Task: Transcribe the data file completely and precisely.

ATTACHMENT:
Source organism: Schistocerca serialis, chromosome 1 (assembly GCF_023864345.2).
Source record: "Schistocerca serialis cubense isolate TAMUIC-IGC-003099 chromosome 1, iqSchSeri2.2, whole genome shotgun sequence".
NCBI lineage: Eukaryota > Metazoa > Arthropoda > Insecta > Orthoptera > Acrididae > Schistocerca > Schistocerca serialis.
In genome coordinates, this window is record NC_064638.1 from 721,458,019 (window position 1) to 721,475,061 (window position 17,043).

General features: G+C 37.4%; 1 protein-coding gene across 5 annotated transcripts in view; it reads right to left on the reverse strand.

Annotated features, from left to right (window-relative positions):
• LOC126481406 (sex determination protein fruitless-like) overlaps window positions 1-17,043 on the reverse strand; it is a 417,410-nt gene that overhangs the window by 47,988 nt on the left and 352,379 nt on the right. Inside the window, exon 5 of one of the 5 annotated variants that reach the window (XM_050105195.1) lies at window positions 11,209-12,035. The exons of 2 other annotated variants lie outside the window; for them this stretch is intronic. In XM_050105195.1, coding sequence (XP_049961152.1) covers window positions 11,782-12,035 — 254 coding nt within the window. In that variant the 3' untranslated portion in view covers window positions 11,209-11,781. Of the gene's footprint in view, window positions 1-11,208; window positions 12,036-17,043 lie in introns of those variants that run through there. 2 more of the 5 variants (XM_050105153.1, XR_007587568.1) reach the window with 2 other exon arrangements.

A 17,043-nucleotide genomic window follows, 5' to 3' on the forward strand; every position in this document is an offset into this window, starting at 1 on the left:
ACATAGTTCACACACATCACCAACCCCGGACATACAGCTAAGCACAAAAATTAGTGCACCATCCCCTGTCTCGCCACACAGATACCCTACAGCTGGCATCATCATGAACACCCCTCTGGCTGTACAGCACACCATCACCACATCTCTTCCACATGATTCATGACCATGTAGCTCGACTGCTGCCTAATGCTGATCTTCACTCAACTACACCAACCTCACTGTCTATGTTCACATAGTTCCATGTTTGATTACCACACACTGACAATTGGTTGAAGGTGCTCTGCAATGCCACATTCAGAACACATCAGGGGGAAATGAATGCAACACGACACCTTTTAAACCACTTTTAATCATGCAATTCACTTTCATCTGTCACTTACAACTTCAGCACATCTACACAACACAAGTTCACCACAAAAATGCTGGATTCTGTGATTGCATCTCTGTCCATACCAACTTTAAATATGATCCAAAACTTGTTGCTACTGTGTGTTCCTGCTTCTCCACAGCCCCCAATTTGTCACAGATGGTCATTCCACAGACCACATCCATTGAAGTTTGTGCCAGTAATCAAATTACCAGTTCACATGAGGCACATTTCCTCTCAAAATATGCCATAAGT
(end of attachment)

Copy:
Source organism: Schistocerca serialis, chromosome 1 (assembly GCF_023864345.2).
Source record: "Schistocerca serialis cubense isolate TAMUIC-IGC-003099 chromosome 1, iqSchSeri2.2, whole genome shotgun sequence".
NCBI lineage: Eukaryota > Metazoa > Arthropoda > Insecta > Orthoptera > Acrididae > Schistocerca > Schistocerca serialis.
In genome coordinates, this window is record NC_064638.1 from 721,458,019 (window position 1) to 721,475,061 (window position 17,043).

General features: G+C 37.4%; 1 protein-coding gene across 5 annotated transcripts in view; it reads right to left on the reverse strand.

Annotated features, from left to right (window-relative positions):
• LOC126481406 (sex determination protein fruitless-like) overlaps window positions 1-17,043 on the reverse strand; it is a 417,410-nt gene that overhangs the window by 47,988 nt on the left and 352,379 nt on the right. Inside the window, exon 5 of one of the 5 annotated variants that reach the window (XM_050105195.1) lies at window positions 11,209-12,035. The exons of 2 other annotated variants lie outside the window; for them this stretch is intronic. In XM_050105195.1, coding sequence (XP_049961152.1) covers window positions 11,782-12,035 — 254 coding nt within the window. In that variant the 3' untranslated portion in view covers window positions 11,209-11,781. Of the gene's footprint in view, window positions 1-11,208; window positions 12,036-17,043 lie in introns of those variants that run through there. 2 more of the 5 variants (XM_050105153.1, XR_007587568.1) reach the window with 2 other exon arrangements.

A 17,043-nucleotide genomic window follows, 5' to 3' on the forward strand; every position in this document is an offset into this window, starting at 1 on the left:
ACATAGTTCACACACATCACCAACCCCGGACATACAGCTAAGCACAAAAATTAGTGCACCATCCCCTGTCTCGCCACACAGATACCCTACAGCTGGCATCATCATGAACACCCCTCTGGCTGTACAGCACACCATCACCACATCTCTTCCACATGATTCATGACCATGTAGCTCGACTGCTGCCTAATGCTGATCTTCACTCAACTACACCAACCTCACTGTCTATGTTCACATAGTTCCATGTTTGATTACCACACACTGACAATTGGTTGAAGGTGCTCTGCAATGCCACATTCAGAACACATCAGGGGGAAATGAATGCAACACGACACCTTTTAAACCACTTTTAATCATGCAATTCACTTTCATCTGTCACTTACAACTTCAGCACATCTACACAACACAAGTTCACCACAAAAATGCTGGATTCTGTGATTGCATCTCTGTCCATACCAACTTTAAATATGATCCAAAACTTGTTGCTACTGTGTGTTCCTGCTTCTCCACAGCCCCCAATTTGTCACAGATGGTCATTCCACAGACCACATCCATTGAAGTTTGTGCCAGTAATCAAATTACCAGTTCACATGAGGCACATTTCCTCTCAAAATATGCCATAAGT